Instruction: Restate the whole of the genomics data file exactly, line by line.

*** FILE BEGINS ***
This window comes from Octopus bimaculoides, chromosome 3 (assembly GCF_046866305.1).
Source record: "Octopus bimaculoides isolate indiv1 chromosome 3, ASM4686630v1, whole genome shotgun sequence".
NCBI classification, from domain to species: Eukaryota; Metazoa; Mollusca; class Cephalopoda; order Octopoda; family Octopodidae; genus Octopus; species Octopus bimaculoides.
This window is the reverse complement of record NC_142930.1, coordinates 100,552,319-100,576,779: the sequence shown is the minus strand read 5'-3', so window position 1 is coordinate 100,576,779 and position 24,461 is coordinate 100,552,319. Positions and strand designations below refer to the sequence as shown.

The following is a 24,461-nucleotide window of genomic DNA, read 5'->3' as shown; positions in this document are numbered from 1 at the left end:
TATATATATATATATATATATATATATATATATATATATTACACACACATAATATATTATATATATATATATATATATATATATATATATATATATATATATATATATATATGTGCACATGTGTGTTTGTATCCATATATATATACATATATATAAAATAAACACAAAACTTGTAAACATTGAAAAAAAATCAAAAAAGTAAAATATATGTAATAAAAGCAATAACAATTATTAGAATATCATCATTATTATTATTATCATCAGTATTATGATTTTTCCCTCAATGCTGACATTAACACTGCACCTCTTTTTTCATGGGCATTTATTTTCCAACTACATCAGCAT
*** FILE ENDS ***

This window comes from Octopus bimaculoides, chromosome 3 (assembly GCF_046866305.1).
Source record: "Octopus bimaculoides isolate indiv1 chromosome 3, ASM4686630v1, whole genome shotgun sequence".
NCBI classification, from domain to species: Eukaryota; Metazoa; Mollusca; class Cephalopoda; order Octopoda; family Octopodidae; genus Octopus; species Octopus bimaculoides.
This window is the reverse complement of record NC_142930.1, coordinates 100,552,319-100,576,779: the sequence shown is the minus strand read 5'-3', so window position 1 is coordinate 100,576,779 and position 24,461 is coordinate 100,552,319. Positions and strand designations below refer to the sequence as shown.

The following is a 24,461-nucleotide window of genomic DNA, read 5'->3' as shown; positions in this document are numbered from 1 at the left end:
TATATATATATATATATATATATATATATATATATATATTACACACACATAATATATTATATATATATATATATATATATATATATATATATATATATATATATATATATATGTGCACATGTGTGTTTGTATCCATATATATATACATATATATAAAATAAACACAAAACTTGTAAACATTGAAAAAAAATCAAAAAAGTAAAATATATGTAATAAAAGCAATAACAATTATTAGAATATCATCATTATTATTATTATCATCAGTATTATGATTTTTCCCTCAATGCTGACATTAACACTGCACCTCTTTTTTCATGGGCATTTATTTTCCAACTACATCAGCAT